Haloacetic acids in water
What are haloacetic acids?
Haloacetic acids (HAA) are a group of compounds that are formed when the chlorine used to disinfect drinking water reacts with naturally occurring organic matter. They are a by-product of water chlorination.
Total haloacetic acids refers to the sum of monochloroacetic acid (MCA), dichloroacetic acid (DCA), trichloroacetic acid (TCA), monobromoacetic acid (MBA), and dibromoacetic acid (DBA).
- In Canada, the maximum acceptable concentration (MAC) for total haloacetic acids (HAA) in drinking water is 0.08 mg/L (80 µg/L) based on a locational running annual average of a minimum of quarterly samples taken in the distribution system.
- Drinking water regulations in Quebec set a maximum level of 0.06 mg/L (60 μg/L) for the sum of the most common HAAs. That level is based on an annual average, as HAA concentrations in finished water can vary seasonally.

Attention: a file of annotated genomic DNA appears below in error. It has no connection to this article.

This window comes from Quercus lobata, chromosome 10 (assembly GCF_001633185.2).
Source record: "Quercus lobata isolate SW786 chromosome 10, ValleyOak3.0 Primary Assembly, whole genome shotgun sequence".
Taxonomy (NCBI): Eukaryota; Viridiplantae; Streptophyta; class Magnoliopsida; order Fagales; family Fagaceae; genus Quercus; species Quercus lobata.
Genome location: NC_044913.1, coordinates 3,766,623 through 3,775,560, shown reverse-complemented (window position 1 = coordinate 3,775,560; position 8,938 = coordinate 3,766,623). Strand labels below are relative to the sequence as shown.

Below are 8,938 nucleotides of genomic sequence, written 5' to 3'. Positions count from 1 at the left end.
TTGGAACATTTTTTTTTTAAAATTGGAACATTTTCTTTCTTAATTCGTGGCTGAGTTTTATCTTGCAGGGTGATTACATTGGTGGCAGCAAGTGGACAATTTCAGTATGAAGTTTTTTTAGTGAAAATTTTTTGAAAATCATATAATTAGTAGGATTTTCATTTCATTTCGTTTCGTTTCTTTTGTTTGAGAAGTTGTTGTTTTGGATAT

- Provinces and territories can set limits that are below the Canadian guideline level.
- Since haolacetic acids include five different compounds, the health effects associated with exposure to that group of substances will vary with the specific compound.
- The recommended maximum acceptable concentration (MAC) is primarily designed to be protective of the health effects of dicholoracetic acid (DCA), the compound that would pose the most significant health concerns.
How can you prevent the formation of HAAs in water?
To prevent the formation of HAAs in water, you can treat organic matter (total organic carbon, or TOC) such as tannin and lignin, as well as bromide, prior to chlorination.
How can Magnor help?
Magnor manufactures anion exchange resin systems that can help control TOC (total organic carbon) levels. Our custom-built systems effectively address the root cause of haloacetic acid formation as a result of chlorination.